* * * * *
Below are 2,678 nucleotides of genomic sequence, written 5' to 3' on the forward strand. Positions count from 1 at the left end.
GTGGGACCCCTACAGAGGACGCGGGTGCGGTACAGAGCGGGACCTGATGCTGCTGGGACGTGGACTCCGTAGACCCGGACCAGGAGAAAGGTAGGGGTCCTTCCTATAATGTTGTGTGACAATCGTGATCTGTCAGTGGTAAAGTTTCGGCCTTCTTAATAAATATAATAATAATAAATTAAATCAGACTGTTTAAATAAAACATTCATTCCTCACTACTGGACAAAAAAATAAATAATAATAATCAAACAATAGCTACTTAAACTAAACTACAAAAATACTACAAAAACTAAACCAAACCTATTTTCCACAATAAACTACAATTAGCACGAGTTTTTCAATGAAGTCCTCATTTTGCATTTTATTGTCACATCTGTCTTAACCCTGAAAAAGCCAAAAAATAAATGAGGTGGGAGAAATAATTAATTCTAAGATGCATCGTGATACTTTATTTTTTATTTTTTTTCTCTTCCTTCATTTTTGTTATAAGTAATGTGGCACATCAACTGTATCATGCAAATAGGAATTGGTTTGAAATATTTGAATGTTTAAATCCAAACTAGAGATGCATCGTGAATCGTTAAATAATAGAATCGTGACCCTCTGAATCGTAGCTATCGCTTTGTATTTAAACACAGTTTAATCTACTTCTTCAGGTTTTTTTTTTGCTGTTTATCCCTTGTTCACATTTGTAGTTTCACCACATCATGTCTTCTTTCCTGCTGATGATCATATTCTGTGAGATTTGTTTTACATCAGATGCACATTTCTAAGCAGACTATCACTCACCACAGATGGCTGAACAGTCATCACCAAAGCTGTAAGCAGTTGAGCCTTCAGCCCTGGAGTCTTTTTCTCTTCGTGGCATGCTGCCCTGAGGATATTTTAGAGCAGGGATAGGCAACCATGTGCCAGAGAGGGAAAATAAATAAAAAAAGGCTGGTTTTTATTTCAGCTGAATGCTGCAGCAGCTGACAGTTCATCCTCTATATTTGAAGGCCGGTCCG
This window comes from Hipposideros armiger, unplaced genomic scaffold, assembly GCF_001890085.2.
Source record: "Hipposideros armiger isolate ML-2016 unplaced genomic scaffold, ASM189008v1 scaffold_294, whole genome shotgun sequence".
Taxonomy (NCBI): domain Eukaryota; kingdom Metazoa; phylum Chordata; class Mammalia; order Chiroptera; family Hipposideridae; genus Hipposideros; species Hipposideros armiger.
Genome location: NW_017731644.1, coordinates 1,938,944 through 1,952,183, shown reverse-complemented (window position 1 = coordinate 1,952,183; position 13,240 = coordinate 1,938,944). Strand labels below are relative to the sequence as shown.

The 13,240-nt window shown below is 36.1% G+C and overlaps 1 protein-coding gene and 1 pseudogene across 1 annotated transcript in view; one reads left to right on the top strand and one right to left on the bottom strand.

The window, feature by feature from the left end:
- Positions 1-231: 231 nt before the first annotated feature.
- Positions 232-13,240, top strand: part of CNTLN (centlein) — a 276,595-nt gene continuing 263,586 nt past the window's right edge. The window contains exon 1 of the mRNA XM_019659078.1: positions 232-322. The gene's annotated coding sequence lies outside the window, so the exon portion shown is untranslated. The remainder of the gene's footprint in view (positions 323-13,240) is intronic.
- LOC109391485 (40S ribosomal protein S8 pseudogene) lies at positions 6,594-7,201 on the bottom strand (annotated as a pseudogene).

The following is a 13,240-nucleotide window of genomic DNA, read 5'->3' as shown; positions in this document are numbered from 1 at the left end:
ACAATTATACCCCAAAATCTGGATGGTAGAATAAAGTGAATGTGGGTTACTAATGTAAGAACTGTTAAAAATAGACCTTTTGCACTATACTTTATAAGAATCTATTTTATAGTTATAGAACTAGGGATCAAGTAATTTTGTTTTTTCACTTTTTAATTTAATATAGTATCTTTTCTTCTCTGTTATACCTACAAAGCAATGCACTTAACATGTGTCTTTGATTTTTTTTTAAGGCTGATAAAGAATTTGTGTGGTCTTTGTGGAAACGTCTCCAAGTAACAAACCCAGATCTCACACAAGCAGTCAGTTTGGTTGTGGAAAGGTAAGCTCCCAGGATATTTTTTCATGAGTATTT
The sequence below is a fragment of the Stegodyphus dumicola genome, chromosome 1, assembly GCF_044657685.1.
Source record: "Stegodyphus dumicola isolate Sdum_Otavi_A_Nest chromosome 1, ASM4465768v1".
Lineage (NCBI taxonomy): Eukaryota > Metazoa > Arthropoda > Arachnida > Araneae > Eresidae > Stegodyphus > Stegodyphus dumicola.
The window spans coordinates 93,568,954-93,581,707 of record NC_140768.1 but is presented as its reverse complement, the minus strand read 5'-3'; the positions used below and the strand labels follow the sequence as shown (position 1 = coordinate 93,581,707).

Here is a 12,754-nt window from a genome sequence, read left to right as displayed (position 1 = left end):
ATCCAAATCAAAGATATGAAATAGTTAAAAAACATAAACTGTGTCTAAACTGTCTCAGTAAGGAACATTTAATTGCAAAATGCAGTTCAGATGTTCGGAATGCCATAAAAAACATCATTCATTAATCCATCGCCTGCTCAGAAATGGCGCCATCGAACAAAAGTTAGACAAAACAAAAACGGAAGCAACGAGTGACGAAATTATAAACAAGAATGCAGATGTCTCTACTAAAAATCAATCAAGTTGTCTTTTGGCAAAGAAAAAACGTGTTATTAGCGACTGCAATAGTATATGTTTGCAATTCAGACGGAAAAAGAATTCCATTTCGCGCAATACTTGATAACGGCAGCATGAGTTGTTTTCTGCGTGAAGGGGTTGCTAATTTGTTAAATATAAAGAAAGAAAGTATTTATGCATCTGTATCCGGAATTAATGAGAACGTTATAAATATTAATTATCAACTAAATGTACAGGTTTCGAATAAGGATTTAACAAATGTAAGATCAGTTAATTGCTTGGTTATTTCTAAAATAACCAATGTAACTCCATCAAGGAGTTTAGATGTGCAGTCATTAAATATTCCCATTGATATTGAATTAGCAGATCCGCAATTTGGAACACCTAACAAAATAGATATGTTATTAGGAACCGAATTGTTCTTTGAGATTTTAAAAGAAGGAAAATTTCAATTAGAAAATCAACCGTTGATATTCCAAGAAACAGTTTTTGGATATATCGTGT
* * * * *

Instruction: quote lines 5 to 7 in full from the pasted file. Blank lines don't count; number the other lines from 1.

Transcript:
Taxonomy (NCBI): domain Eukaryota; kingdom Metazoa; phylum Chordata; class Mammalia; order Chiroptera; family Hipposideridae; genus Hipposideros; species Hipposideros armiger.
Genome location: NW_017731644.1, coordinates 1,938,944 through 1,952,183, shown reverse-complemented (window position 1 = coordinate 1,952,183; position 13,240 = coordinate 1,938,944). Strand labels below are relative to the sequence as shown.

The 13,240-nt window shown below is 36.1% G+C and overlaps 1 protein-coding gene and 1 pseudogene across 1 annotated transcript in view; one reads left to right on the top strand and one right to left on the bottom strand.